Page Last Revised: Friday, April 28, 2006 01:23 PM
In the "good old days" of real computers and real computer software, as opposed to overpriced toys and programs written by morons with no programming abilities, we had reliable methods of backing up and restoring our computer systems, as well as archiving our data off-line.
All this has been lost in the the past few years of "rapid advancements" in computer technology.
We backed up our disks to magnetic tape, and stored the tape in a fireproof vault, either on the company premises, or at a remote location. The method was simple, fast, and reliable. When we wanted to back-up the entire system to tape, we entered a simple command such as "BACKUP SYSTEM TAPE", loaded one or more magnetic tapes when prompted to do so, labeled them, and placed them in the vault. When we wanted to back-up a single file, folder, or group of files or folders, we could specify something as simple as "BACKUP (filename1, filename2, ...) TAPE", or perhaps "BACKUP *file_list_file TAPE". Differential, incremental, and date-range-driven backups were equally easy to perform.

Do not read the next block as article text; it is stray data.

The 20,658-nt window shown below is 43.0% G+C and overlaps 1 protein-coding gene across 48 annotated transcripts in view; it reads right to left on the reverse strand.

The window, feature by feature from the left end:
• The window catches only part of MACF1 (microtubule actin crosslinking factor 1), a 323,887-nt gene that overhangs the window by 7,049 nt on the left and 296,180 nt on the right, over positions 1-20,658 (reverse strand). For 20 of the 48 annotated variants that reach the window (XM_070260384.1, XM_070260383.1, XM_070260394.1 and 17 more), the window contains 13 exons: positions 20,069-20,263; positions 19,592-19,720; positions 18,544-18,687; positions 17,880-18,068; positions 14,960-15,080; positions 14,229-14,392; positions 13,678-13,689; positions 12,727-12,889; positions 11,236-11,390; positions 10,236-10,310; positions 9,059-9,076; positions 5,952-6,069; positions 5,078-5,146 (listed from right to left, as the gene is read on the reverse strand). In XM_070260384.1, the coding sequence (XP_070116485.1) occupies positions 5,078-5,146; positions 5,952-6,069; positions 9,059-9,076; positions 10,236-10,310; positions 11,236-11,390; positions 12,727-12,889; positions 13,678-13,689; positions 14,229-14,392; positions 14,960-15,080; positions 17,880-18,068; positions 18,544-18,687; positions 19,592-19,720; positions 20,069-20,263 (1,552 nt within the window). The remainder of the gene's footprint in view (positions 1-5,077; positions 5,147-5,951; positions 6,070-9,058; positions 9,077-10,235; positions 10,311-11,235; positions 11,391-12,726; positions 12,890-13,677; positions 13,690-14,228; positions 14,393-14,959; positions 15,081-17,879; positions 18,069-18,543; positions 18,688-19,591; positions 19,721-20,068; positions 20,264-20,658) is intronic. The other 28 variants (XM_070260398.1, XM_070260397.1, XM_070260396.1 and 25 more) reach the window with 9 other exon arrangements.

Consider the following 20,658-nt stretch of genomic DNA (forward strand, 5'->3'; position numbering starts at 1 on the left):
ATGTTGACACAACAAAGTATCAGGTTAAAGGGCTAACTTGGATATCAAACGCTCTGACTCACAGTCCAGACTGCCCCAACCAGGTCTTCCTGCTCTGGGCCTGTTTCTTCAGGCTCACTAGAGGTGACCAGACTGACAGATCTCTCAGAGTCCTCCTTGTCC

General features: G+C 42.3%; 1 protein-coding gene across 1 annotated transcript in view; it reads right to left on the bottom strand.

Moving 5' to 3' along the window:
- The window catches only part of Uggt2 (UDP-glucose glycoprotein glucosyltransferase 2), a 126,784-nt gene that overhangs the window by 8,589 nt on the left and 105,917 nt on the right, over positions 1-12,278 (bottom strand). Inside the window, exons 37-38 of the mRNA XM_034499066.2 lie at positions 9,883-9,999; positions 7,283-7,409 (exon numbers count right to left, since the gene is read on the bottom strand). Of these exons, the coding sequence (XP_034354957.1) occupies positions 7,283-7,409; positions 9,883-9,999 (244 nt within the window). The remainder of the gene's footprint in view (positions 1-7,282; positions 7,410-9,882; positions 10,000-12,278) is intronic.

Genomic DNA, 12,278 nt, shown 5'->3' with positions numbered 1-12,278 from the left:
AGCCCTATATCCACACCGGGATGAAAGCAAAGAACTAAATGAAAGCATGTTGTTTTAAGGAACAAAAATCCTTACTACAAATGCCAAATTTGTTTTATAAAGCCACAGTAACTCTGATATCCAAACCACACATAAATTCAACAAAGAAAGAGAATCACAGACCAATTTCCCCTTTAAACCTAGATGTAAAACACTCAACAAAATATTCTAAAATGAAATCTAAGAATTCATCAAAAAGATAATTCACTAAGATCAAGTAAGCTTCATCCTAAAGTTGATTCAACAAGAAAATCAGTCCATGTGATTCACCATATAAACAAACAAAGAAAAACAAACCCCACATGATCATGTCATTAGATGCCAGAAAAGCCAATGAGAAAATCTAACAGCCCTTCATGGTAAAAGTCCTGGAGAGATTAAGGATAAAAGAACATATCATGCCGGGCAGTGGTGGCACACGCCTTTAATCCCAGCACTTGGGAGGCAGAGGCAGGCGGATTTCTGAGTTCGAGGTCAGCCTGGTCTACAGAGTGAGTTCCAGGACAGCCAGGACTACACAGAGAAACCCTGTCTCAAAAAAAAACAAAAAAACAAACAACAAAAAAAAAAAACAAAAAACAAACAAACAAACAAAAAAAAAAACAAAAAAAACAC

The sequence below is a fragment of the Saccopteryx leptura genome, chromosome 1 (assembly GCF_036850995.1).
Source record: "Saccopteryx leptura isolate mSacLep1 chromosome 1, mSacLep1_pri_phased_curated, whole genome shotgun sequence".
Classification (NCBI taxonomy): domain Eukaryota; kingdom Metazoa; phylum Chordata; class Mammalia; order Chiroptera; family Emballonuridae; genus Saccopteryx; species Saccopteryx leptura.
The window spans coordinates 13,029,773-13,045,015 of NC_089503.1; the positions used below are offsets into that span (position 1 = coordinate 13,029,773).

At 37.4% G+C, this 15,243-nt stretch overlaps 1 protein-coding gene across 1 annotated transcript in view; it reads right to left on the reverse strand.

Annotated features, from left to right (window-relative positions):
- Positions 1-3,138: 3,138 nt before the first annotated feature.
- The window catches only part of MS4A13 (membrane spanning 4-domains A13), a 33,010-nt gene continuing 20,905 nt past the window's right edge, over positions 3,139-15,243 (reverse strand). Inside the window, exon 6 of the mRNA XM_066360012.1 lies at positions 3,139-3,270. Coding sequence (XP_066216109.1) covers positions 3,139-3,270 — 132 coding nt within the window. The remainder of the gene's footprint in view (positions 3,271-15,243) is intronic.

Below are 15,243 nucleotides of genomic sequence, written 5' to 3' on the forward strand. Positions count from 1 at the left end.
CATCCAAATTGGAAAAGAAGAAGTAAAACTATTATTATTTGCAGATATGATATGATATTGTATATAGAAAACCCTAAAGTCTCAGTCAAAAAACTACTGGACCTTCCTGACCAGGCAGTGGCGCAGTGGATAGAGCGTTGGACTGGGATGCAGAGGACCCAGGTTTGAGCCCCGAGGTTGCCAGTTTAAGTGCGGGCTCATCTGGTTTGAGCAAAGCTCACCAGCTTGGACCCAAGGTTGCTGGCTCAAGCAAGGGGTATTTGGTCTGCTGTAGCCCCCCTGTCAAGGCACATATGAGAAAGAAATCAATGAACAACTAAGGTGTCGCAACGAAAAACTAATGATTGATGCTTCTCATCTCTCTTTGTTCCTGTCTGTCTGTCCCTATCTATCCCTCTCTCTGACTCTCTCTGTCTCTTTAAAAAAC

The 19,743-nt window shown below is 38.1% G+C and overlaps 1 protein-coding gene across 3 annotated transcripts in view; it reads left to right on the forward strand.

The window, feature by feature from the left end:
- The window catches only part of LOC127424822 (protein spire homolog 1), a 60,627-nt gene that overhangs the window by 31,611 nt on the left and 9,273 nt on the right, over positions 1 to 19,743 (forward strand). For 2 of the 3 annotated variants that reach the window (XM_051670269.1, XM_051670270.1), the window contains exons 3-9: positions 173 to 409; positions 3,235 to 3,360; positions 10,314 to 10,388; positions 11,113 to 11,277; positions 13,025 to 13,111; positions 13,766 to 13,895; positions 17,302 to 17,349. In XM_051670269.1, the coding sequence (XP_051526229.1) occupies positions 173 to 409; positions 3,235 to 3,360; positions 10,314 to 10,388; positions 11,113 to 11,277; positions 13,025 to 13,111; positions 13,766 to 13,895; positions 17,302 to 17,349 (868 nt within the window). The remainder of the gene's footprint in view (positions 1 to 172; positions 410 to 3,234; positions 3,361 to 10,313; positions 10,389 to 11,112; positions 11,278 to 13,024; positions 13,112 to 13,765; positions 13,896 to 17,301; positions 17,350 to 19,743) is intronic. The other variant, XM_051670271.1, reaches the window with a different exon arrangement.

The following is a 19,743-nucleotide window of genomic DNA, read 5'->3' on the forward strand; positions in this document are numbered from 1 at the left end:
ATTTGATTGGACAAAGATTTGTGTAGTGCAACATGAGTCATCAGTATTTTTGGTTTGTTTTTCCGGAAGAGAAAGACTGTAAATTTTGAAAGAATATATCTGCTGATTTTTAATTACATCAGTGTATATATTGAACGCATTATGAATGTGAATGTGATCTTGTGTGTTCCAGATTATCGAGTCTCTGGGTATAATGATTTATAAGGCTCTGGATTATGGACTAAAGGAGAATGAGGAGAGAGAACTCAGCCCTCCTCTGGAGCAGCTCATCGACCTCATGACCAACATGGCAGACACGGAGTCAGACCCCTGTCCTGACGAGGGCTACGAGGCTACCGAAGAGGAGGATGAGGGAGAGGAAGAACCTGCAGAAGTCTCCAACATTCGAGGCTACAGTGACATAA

Restoration was equally simple. One simply loaded the tape containing the desired file(s), and entered a command such as "RESTORE TAPE SYSTEM (or file list)".
In the initial days of the PC, such a backup program was provided by Microsoft, although (in typical billgrates fashion) it was made more cumbersome and less powerful than the technology that had been in use for years. And it was only capable of backing up to floppy disks. A number of private vendors, such as Fastback, PC Tools, and Norton, provided improved backup programs which provided a number of useful features omitted by the MS-DOS Backup facility, such as catalogues of the backup sets, and support for various tape media. All of these excellent products have been purchased and shelved by today's "software giants".
Hardware compatibility was no problem either. Although there were several "standard" recording formats, most tape drives and their software were designed to be able to read all the various formats without error. When new technology produced new tape drives (e.g. when 7-track tapes were replaced by 9-tracks), one could either retain a 7-track tape drive for all eternity, or copy the library of 7-track tapes to 9-track tapes, and sell the 7-tracks to someone who had not yet upgraded. Similarly, when 1600BPI technology was replaced by 6250BPI tapes, the new drives could read and write to either type of tape.
The software did not care what type of media was used, 7 or 9 track, 800, 1600, 6250BPI. It wrote files to the tape which could be read by any program, on any computer with the appropriate tape drive installed.
However, in the past ten years, all previous technology and compatibility has been discarded by a hardware and "software" industry that defines quality by advertising slogans, purchases favorable product reviews and "awards" in the computer media, and doesn't consider compatibility a desireable, necessary or obtainable trait.